Instagram Live, Facebook Live, Twitter, Snapchat Stories, statuses–think of the endless features on social media websites and applications that allow users to stream and post in real-time showing what they are doing in the moment, wherever they may be, all around the world. Crazy right?! Seeing what people are doing within milliseconds of them posting?! Isn’t it awesome to see what people are doing right now? Well in reality, they aren’t doing that right now!
Although these features and sites might have been made with the original purpose of having users post in real time, how many users, whether that’s an influencer, company, or an average college student, actually post when the photo is taken or when the joke is said? There is a lot of planning and strategy that goes into posts, most of which is unseen from the average person. Take Instagram, for example. At its start, users were supposed to upload pictures of what they were doing in the moment, add a quick filter, and post with a few hashtags and a small caption. It is in the name, after all–Instagram. This application, specifically is one of many that have shifted from “in-the-moment” to “a little bit down the line to fully engage my friends and followers.” Now, there are “prime times” for posting, people reach out to friends for caption assistance, and users edit photos on separate applications–sometimes more than just one. Much thought and effort goes into posts, sometimes more than most (*me*) would like to admit.
So is the social atmosphere changing from more instantaneous sharing to more planned sharing?
As an avid user of social media, the shifts in methods for posting has visibly changed over the last few years. Certain applications and sites have carved their ways out as instantaneous social sites, with others focusing more on the brand-building aspect. Snapchat, Twitter and FaceTime most notably find success because of their instantaneous usages. Twitter allows us to follow breaking news and practically watch sporting events without a television, FaceTime connects us with not only a call, but also a face, and Snapchat lets us take goofy photos in real time to chat with our friends. Although Instagram and Facebook do have a few features showcasing their instantaneous capabilities, most posts on these two social sites take some planning and strategy.
Businesses and tools are even emerging based on the planning of social media and social posts. For instance, this past summer I worked for Jack Morton Worldwide, an advertising and brand experience agency. One of my main clients was Love Has No Labels, an Ad Council campaign, which utilized social media to spread and celebrate messages of love and acceptance for the six discriminated classes–age, disability, gender, race, religion, and sexuality. Over three different social channels, I strategically planned out the campaign’s posts, some of which were planned months in advance and were discussed with our creative, strategy, and account management teams before full approval. I utilized Facebook’s Publishing Tools, Hootesuite, and Twitter Studio to schedule and plan when seemingly instant posts would actually roll out. Once posted, we would track engagement, analyze the power of ad spend, and apply new findings to future posts.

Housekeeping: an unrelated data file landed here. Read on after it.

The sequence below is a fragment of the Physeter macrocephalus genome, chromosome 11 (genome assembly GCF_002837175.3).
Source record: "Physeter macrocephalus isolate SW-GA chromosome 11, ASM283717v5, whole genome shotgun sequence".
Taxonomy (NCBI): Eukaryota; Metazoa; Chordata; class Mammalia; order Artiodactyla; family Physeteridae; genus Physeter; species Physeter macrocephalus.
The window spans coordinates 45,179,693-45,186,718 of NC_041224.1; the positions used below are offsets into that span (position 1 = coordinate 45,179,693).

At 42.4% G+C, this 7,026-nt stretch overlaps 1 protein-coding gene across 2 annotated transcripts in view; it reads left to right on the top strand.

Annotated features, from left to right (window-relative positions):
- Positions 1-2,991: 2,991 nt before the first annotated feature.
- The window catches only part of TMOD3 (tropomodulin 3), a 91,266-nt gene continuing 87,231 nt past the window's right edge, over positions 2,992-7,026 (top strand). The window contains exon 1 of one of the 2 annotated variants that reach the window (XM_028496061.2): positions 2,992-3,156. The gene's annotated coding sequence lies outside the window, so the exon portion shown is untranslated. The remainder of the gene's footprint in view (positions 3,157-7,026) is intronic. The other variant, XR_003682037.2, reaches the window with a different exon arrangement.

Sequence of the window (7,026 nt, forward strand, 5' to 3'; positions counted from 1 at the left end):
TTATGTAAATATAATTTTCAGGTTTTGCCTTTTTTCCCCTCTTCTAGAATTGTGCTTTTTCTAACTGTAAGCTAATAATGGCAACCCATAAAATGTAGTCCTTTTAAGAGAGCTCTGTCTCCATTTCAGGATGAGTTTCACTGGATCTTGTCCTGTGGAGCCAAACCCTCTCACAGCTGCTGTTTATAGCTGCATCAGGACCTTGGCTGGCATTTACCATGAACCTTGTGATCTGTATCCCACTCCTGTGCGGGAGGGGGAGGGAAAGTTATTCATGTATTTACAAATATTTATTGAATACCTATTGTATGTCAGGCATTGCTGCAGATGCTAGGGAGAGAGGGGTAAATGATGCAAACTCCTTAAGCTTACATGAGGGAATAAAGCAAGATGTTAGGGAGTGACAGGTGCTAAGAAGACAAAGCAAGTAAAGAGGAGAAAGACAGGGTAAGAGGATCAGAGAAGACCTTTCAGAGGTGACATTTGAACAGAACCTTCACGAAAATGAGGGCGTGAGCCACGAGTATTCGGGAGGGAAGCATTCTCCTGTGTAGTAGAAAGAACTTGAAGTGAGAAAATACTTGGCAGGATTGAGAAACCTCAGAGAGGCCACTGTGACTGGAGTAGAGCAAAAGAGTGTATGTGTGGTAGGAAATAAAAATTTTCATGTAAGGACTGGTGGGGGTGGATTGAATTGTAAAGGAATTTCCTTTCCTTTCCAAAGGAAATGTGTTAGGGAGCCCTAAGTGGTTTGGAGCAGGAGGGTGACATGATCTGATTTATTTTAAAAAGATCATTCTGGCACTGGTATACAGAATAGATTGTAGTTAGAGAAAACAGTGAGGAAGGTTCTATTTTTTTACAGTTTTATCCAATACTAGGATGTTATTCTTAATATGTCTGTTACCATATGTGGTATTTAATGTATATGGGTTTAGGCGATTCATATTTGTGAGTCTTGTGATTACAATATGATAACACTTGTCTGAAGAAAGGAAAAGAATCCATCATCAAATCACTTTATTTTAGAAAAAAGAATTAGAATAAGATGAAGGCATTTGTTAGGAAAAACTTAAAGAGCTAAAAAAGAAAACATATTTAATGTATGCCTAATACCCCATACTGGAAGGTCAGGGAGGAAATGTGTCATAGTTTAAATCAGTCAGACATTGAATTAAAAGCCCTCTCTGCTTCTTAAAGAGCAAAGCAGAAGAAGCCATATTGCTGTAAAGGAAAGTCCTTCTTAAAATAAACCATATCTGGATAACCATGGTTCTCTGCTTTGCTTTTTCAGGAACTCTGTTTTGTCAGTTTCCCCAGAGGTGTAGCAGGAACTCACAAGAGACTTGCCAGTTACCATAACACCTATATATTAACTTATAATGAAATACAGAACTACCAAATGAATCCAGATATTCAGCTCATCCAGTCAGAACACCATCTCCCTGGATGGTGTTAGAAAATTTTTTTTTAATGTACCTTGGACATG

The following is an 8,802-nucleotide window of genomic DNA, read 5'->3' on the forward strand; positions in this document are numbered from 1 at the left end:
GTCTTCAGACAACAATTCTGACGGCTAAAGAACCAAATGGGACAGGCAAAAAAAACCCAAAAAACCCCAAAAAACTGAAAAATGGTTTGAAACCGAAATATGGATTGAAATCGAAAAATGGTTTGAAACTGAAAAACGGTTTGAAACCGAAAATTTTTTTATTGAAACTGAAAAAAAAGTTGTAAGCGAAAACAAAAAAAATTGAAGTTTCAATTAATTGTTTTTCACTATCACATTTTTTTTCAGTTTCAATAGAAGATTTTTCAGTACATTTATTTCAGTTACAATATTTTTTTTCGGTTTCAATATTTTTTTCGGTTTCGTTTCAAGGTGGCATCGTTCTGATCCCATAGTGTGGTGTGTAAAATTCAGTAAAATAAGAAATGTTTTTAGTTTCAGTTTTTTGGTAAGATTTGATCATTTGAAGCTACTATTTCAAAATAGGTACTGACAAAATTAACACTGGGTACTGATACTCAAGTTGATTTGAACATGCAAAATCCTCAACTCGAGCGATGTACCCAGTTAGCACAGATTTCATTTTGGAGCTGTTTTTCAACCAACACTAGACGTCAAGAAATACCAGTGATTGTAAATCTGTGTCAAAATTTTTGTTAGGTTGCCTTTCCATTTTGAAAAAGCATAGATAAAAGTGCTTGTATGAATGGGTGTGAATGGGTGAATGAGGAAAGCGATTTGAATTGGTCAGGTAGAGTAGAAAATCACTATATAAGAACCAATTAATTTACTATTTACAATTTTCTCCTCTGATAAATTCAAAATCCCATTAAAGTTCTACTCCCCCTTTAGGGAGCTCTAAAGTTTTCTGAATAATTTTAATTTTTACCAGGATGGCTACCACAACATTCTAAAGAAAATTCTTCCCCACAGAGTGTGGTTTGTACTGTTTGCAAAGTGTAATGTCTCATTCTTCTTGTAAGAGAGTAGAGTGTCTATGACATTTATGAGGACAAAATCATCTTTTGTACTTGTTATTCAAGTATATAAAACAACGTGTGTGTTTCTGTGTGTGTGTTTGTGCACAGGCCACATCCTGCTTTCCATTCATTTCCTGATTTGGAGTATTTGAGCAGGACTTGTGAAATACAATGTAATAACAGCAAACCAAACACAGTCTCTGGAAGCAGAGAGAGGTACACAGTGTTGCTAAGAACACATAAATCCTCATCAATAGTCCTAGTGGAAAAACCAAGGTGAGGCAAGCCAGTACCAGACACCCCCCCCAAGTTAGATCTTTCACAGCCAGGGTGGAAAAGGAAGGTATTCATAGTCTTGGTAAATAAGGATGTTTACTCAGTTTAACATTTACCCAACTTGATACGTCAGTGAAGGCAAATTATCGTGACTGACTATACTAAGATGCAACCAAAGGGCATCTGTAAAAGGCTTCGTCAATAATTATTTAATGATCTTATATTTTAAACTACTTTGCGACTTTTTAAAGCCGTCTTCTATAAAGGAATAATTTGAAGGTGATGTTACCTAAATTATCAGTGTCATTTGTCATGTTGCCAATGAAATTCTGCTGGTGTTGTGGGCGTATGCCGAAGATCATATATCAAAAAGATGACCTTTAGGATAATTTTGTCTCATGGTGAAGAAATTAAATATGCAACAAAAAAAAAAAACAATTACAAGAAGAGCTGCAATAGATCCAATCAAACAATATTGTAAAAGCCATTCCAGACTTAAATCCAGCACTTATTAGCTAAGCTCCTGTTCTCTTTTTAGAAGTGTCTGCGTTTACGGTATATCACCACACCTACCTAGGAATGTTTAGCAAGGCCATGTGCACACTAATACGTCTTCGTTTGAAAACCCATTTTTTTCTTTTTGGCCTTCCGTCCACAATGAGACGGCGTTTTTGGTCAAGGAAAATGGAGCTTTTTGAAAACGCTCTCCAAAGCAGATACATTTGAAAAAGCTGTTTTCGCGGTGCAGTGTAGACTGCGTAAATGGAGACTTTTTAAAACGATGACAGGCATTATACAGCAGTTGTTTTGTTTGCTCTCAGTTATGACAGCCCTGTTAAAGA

Surprisingly, many of these social sites give helpful tools and capabilities to plan and analyze posts, especially to users and companies lucky enough to be considered a page. As more businesses and influencers use social media as a way of advertising and making income, they care more about the strategy behind their posts and their ability to produce the most engaging content, furthering them from being instantaneous and in-the-moment.
One of the most interesting facets of social media is the strategy behind it, and I cannot wait to hear more about how people and companies utilize different ways of thinking to engage friends, followers, and fans digitally and through different social channels. To my surprise, the amount of posts we see and engage in are thought about and planned strategically significantly more than one would expect.
Throughout my many marketing classes at Boston College, all of my professors, including Professor Kane, have warned and celebrated our shared ability to have a personal brand showcased throughout social media. After much thought, on sites and applications with more brand-building capabilities, I have concluded that I should follow the phrase “think before you speak,” and with a lens of social media in mind, I would recommend to us all that we should “strategically think before we post.”